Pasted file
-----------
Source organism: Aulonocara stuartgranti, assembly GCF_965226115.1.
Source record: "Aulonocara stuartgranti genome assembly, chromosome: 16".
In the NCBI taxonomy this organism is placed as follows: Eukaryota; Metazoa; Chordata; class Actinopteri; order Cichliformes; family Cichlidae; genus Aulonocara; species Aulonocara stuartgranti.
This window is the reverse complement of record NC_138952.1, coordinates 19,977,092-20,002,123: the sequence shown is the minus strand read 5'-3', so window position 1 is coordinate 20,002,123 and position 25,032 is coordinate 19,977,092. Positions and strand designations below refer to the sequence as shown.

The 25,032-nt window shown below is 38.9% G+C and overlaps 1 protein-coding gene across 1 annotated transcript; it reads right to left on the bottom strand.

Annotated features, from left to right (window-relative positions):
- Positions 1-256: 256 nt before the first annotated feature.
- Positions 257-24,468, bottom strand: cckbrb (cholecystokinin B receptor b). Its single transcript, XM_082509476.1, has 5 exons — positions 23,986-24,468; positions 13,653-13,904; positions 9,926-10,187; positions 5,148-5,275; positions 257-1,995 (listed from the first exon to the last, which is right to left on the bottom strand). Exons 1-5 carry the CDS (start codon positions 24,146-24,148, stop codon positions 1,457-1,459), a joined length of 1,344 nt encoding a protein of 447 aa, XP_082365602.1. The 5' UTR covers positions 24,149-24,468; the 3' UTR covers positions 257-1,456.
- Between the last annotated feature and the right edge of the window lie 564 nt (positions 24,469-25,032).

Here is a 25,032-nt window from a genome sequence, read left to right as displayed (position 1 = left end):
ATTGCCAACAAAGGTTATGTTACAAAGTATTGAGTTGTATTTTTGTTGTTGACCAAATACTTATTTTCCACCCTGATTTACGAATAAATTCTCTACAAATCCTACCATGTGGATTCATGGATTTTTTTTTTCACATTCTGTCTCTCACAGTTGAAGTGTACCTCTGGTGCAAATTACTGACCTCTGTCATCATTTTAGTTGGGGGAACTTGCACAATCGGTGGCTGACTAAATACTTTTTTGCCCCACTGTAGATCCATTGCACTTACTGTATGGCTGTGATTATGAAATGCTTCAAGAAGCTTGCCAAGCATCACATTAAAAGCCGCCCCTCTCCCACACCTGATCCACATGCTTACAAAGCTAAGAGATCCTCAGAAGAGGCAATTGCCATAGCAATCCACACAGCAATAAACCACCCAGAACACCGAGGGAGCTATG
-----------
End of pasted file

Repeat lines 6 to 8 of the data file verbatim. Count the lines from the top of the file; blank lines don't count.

Annotated features, from left to right (window-relative positions):
- Positions 1-256: 256 nt before the first annotated feature.
- Positions 257-24,468, bottom strand: cckbrb (cholecystokinin B receptor b). Its single transcript, XM_082509476.1, has 5 exons — positions 23,986-24,468; positions 13,653-13,904; positions 9,926-10,187; positions 5,148-5,275; positions 257-1,995 (listed from the first exon to the last, which is right to left on the bottom strand). Exons 1-5 carry the CDS (start codon positions 24,146-24,148, stop codon positions 1,457-1,459), a joined length of 1,344 nt encoding a protein of 447 aa, XP_082365602.1. The 5' UTR covers positions 24,149-24,468; the 3' UTR covers positions 257-1,456.